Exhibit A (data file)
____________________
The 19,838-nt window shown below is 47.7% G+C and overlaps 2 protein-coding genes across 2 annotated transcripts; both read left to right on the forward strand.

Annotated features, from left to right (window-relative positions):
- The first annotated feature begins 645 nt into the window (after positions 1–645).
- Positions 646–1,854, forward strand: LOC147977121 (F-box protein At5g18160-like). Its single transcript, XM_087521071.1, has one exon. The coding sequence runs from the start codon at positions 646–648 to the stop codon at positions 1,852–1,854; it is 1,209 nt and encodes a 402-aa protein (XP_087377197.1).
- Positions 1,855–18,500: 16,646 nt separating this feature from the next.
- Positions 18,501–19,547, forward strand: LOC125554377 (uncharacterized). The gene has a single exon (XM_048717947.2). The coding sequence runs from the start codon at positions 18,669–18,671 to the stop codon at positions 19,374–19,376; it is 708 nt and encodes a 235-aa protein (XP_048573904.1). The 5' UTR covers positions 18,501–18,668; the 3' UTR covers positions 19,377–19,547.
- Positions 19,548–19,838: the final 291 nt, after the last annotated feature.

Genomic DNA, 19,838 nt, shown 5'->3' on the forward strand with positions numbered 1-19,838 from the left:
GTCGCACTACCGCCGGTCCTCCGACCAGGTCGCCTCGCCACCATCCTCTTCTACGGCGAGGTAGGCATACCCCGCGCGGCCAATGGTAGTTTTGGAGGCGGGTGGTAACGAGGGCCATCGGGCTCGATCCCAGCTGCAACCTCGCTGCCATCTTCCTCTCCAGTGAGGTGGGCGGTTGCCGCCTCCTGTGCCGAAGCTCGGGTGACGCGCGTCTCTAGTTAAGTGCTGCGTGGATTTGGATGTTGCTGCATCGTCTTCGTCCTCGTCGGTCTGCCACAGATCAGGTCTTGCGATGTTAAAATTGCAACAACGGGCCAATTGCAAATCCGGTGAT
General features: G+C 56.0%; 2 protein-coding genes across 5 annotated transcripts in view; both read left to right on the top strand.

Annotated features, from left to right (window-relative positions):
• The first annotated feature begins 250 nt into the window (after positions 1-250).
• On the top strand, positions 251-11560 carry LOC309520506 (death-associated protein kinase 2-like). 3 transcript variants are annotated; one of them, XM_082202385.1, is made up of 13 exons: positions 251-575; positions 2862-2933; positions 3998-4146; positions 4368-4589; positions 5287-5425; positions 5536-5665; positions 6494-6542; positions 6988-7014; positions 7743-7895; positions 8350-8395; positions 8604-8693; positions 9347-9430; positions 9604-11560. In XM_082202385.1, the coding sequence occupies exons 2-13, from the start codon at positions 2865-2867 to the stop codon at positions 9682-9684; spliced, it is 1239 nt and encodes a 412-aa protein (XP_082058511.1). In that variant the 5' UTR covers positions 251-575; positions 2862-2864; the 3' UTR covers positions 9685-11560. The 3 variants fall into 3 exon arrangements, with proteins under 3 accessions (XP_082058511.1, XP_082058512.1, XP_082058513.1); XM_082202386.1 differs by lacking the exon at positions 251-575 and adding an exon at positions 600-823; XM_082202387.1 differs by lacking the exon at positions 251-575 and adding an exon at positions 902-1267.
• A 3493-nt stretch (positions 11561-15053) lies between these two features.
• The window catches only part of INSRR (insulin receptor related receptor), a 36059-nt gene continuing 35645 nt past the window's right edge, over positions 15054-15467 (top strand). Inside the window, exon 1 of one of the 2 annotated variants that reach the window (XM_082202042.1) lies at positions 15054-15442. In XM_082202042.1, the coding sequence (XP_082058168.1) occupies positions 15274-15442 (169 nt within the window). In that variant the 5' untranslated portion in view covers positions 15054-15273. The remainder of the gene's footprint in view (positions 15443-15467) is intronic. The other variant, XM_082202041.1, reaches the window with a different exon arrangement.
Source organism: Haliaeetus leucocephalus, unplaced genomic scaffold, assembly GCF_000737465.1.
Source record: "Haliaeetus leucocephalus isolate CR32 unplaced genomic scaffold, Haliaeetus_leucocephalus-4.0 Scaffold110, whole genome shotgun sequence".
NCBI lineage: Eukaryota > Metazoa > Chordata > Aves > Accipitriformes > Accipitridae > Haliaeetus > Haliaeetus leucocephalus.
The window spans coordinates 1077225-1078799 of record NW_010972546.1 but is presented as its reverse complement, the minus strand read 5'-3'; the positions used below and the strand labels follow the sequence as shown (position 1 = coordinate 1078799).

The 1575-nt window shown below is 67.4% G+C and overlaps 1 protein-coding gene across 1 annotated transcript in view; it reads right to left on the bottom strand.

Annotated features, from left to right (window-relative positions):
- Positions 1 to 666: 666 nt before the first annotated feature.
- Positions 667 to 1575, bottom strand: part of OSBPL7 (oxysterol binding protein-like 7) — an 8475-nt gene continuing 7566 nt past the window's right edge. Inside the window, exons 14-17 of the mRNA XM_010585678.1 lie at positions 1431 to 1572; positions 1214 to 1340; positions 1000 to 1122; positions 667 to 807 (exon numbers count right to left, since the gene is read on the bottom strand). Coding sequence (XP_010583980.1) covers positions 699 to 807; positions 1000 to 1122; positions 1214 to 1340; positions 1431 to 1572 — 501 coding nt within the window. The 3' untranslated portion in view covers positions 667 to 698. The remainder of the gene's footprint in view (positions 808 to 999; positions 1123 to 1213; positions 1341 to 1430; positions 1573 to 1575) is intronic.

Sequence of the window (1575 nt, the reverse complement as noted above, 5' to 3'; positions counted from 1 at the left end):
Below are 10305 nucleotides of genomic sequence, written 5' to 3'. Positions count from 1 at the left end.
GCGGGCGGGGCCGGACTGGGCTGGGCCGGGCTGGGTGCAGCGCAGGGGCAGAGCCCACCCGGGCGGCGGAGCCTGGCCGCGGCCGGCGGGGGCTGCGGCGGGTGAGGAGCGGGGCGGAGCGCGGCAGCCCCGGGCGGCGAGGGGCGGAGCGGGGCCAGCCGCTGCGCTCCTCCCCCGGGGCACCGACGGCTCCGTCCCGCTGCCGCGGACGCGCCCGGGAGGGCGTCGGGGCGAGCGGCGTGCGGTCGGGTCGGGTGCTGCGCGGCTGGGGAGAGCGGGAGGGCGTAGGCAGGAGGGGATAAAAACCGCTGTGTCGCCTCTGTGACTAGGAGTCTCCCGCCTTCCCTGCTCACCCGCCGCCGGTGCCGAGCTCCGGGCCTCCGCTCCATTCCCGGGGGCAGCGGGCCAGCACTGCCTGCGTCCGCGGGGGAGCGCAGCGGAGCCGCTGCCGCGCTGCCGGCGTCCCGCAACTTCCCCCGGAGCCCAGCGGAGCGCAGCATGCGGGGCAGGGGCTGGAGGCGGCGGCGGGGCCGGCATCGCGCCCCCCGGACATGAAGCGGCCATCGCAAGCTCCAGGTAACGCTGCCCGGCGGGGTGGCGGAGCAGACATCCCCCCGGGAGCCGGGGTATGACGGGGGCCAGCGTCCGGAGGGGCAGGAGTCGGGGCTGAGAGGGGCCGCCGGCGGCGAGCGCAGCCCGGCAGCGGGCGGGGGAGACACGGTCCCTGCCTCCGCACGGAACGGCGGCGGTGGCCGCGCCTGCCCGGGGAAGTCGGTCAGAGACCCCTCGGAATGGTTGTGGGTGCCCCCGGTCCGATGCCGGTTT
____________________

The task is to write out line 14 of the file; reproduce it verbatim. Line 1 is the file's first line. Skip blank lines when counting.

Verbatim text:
• A 3493-nt stretch (positions 11561-15053) lies between these two features.